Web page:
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The First Polygamist

Polygamy is the practice or custom of having more than one wife or husband at the same time. According to Moses, Lamech, son of Methusael, decided to take two wives rather than one. While kings often took more than one wife to insure one of their living sons would hold on to the throne, Lamech made this decision on his own. Although Moses is silent on why Lamech made this decision, he will go down as the first polygamist on earth.

To Enoch was born Irad, and Irad was the father of Mehujael, and Mehujael the father of Methusael, and Methusael the father of Lamech. 19 And Lamech took two wives; the name of the one was Adah and of the other was Zillah, Genesis 4:18-19.

When I was in high school, my best friend Carl was a devout Mormon. One of the guys I ran cross country against, Dean, was the son of the pastor of Carl’s church. Prior to meeting Carl, Mormonism was known for its belief and practice of polygamy. My non-Mormon friends would often joke, “I’d convert if I could have two wives.” Like any book, you may have preconceived judgments before reading it, but until you open it up to experience what’s inside, you’ll never know what you’ll find to be true.

Adah bore Jabal; he was the father of those who dwell in tents and have cattle and purchase possessions. 21 His brother’s name was Jubal; he was the father of all those who play the lyre and pipe. 22 Zillah bore Tubal-cain; he was the forger of all [cutting] instruments of bronze and iron. The sister of Tubal-cain was Naamah, Genesis 4:20-22.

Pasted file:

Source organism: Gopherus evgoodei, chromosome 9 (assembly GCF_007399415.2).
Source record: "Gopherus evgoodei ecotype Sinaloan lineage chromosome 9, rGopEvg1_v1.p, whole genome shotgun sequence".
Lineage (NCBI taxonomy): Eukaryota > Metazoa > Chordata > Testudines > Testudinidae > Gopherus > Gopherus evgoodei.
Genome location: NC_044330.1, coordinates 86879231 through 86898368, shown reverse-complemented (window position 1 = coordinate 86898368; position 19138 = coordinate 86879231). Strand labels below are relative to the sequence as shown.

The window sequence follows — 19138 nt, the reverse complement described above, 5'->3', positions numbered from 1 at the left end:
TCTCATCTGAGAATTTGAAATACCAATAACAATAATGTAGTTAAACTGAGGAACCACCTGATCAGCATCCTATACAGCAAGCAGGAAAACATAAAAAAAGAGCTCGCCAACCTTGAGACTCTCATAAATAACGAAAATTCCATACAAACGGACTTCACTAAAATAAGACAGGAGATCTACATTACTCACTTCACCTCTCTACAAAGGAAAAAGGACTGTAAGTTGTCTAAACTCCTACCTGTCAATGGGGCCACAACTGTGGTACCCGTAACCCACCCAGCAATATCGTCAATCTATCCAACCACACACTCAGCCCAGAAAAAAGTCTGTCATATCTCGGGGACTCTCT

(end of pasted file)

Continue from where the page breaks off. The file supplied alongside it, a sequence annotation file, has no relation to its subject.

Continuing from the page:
Moses introduces the first polygamist of the Bible in the passage above. There is no logical explanation provided, but maybe Lamech was torn between two amazing women? Whatever the reason, Lamech is a trend setter for future leaders and kings. King Solomon took this to the extremes with 700 wives and 300 concubines, but this is what happens when you allow human nature to control your thought process, Genesis 4:6-7. May the missteps in life by Cain and Lamech serve as a warning to stay committed to one spouse and one God.

by Jay Mankus


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